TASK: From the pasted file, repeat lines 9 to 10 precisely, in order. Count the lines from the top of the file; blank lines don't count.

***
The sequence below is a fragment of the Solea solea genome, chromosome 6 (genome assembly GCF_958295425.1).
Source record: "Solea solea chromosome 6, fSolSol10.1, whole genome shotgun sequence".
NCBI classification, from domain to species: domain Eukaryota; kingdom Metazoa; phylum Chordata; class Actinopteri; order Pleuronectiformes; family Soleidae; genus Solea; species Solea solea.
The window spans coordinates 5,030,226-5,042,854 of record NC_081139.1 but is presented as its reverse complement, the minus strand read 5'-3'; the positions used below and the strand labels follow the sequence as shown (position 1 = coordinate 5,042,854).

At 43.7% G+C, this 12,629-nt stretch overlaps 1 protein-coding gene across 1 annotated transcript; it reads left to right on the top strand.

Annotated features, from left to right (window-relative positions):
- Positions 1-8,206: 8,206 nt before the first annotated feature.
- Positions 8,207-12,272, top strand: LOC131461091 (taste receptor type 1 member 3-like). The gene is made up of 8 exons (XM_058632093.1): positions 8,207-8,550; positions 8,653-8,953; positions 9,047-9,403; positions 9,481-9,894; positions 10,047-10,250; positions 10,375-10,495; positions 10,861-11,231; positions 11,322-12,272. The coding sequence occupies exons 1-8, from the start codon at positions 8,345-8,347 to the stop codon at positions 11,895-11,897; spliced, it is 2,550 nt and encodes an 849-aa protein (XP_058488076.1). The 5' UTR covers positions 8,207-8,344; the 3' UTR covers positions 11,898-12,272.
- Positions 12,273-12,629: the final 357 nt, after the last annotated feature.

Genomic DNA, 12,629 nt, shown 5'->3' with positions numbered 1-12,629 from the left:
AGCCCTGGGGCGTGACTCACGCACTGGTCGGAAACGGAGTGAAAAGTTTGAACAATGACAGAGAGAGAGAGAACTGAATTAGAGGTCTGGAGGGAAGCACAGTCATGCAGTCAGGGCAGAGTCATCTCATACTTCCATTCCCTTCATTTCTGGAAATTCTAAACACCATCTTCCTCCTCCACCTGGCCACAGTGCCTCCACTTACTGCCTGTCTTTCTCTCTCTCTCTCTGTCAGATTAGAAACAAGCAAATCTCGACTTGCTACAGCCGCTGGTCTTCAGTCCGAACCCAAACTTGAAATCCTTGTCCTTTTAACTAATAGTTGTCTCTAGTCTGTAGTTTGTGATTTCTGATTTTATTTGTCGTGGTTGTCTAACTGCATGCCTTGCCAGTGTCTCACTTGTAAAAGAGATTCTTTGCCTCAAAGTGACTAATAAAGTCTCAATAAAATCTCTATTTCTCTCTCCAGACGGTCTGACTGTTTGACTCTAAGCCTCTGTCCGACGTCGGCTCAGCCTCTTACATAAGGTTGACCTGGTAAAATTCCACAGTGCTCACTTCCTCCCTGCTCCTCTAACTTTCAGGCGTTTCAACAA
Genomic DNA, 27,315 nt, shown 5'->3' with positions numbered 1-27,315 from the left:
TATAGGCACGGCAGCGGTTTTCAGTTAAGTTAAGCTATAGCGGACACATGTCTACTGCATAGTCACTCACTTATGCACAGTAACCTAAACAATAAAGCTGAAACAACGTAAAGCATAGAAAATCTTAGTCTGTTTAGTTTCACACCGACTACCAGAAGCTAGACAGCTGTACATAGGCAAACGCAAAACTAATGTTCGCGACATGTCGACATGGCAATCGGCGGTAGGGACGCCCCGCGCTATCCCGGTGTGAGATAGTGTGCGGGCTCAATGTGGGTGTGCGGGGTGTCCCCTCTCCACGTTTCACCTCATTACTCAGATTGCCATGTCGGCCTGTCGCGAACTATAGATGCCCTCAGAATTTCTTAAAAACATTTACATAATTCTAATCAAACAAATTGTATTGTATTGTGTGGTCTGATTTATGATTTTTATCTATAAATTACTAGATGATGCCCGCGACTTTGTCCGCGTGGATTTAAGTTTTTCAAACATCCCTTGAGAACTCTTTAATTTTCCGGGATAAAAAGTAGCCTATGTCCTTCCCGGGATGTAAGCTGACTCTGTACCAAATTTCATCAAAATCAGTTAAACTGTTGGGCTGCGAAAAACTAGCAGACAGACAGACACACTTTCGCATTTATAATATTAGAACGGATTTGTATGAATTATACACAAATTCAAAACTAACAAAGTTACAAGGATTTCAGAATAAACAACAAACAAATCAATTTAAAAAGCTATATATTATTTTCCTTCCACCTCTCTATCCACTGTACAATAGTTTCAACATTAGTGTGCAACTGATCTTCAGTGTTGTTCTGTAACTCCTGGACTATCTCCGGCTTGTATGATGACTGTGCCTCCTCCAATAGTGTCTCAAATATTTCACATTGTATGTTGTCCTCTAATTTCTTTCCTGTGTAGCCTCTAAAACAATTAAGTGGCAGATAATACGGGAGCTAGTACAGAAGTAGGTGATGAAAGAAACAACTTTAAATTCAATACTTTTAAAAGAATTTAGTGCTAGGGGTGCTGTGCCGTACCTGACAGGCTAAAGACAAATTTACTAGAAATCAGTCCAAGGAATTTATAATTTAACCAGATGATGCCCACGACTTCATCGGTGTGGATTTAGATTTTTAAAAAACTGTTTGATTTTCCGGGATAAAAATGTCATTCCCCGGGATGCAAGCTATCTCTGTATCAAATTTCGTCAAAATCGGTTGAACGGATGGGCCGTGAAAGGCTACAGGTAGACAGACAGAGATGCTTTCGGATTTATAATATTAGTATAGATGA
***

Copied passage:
- Positions 12,273-12,629: the final 357 nt, after the last annotated feature.

Genomic DNA, 12,629 nt, shown 5'->3' with positions numbered 1-12,629 from the left: